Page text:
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A different intermittency

For an insight into how the Green Industrial Complex operates, you need only look at the difference between the latest government guidance to the water industry regulator and the manner in which the regulator and the industry have been treated by the media in the last few days.  Nicholas Hellen at the Sunday Times (paywall) led the charge with an article informed by “anonymous sources” setting out the way climate change is affecting Britain’s weather, and how the choice before us is to either spend billions which we don’t have any more on new infrastructure or to make minor changes to the way we use water:

“An official target has been set for every person to cut daily water consumption by a quarter by 2050, from 145 litres to 110 litres a day.”

Anonymous industry insiders point out that while people think of Britain as a wet place, in recent years it has suffered a series of droughts which are likely to continue as the climate changes.  The industry regulator, Ofwat raises similar points:

“By international comparison, people in England and Wales use a lot of water. We want to see water companies helping customers to reduce their usage of water by bringing technological and behavioural changes that can help us all to use water wisely.  Customers reducing their usage can help safeguard the environment and will mean that supplies last longer.”

If you think that this sounds like a pitch for introducing smart meters for water, with the intention of disconnecting profligate users, then you are probably right.  However, the more profound point is that the water companies and the regulators have been able to put climate issues front and centre as a means of deflecting attention from what has to be described as damning guidance from the UK government, which regards the recent string of river and beach pollution incidents as the main issue to be addressed:

“The Environment Agency is today calling for: Courts to impose much higher fines for serious and deliberate pollution incidents. Fines currently handed down by the courts often amount to less than a Chief Executive’s salary.  Prison sentences for Chief Executives and Board members whose companies are responsible for the most serious incidents and company directors struck off so they cannot move on in their careers after illegal environmental damage.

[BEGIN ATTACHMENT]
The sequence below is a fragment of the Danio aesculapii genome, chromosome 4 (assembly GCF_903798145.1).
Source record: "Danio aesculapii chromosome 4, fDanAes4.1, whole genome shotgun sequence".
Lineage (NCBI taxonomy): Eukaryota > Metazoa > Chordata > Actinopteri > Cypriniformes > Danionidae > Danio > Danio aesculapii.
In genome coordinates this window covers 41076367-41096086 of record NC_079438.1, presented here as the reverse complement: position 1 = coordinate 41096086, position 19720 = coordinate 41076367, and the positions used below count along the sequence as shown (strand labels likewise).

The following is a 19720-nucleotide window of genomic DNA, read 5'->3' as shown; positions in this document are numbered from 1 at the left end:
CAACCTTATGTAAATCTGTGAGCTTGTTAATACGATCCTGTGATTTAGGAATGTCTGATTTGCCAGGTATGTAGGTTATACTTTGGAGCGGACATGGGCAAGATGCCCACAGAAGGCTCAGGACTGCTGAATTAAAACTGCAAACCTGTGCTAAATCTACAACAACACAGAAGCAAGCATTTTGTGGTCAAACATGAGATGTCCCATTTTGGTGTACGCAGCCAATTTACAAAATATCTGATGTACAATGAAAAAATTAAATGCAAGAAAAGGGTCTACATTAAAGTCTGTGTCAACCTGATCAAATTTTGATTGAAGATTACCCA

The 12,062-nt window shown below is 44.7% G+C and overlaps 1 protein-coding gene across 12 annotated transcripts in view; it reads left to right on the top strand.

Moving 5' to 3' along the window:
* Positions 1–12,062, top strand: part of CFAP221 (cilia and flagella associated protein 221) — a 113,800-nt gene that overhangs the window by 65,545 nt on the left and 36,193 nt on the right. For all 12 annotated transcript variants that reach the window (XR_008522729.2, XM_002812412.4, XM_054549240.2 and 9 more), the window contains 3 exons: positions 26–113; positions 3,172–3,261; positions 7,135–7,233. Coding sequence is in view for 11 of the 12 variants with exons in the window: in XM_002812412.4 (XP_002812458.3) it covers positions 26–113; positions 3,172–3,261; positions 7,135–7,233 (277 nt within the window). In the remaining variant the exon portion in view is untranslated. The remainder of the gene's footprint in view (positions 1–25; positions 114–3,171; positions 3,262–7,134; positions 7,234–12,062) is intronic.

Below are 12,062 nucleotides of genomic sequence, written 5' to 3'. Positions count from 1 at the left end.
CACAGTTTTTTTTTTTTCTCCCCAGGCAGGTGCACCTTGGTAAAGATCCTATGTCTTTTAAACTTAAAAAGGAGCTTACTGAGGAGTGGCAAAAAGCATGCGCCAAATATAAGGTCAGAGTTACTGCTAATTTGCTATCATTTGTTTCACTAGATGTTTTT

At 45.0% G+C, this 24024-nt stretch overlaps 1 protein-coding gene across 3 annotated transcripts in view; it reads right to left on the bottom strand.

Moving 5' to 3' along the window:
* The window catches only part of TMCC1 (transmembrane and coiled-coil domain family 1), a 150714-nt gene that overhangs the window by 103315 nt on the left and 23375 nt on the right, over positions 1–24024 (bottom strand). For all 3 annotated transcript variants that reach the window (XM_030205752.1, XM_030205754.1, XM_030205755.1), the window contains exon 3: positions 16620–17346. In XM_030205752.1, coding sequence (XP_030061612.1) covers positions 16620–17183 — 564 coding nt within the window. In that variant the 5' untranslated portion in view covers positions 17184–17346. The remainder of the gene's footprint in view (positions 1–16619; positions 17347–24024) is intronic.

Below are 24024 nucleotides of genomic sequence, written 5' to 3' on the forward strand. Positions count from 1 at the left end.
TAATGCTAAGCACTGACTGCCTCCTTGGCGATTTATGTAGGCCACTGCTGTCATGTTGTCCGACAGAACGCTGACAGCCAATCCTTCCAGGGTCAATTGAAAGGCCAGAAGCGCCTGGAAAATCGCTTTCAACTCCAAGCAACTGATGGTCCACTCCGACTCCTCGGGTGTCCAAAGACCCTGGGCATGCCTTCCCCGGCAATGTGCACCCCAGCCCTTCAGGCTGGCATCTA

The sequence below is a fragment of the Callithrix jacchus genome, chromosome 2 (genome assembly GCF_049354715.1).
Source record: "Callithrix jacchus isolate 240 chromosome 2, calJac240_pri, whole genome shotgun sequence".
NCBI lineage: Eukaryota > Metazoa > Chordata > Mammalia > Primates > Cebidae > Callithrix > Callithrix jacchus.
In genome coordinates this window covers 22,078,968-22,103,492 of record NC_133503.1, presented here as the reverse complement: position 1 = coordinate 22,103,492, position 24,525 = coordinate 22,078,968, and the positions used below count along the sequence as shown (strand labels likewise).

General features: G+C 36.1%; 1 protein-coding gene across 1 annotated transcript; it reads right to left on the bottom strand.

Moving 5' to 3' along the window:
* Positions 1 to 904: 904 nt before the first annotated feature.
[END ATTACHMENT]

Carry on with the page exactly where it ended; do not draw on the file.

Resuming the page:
“Emma Howard Boyd, Chair of the Environment Agency, said, ‘It’s appalling that water companies’ performance on pollution has hit a new low. Water quality won’t improve until water companies get a grip on their operational performance. For years people have seen executives and investors handsomely rewarded while the environment pays the price.  Company directors let this happen. We plan to make it too painful for them to continue like this…  We need courts to impose much higher fines. Investors should no longer see England’s water monopolies as a one-way bet.’”

By taking advantage of the recent run of hot and dry weather, primarily impacting the southeast of the country, not only have the water companies buried a negative story, but by making us the problem because we allegedly use too much water, they are able to signal their virtue without mentioning their habit of dumping raw sewage into our rivers.

By making reference to the industry’s investors and CEOs, the Environment Agency opens the door to an alternative way of looking at the story.  Because, while it is true that Britain is currently going through a dry spell, it is mendacious to claim that the British Isles – located in the path of both the Gulf Stream and the Jet Stream – are anything but wet.  Indeed, even as parts of outer London were spontaneously combusting a couple of weeks ago, the good people of Northern Ireland and northern Scotland were wearing raincoats and carrying umbrellas.  Similarly, while London is expected to be basking in 35-degree sunshine at the end of this week, Inverness faces a high of just 22 degrees with bands of rain blowing in off the Atlantic for the weekend.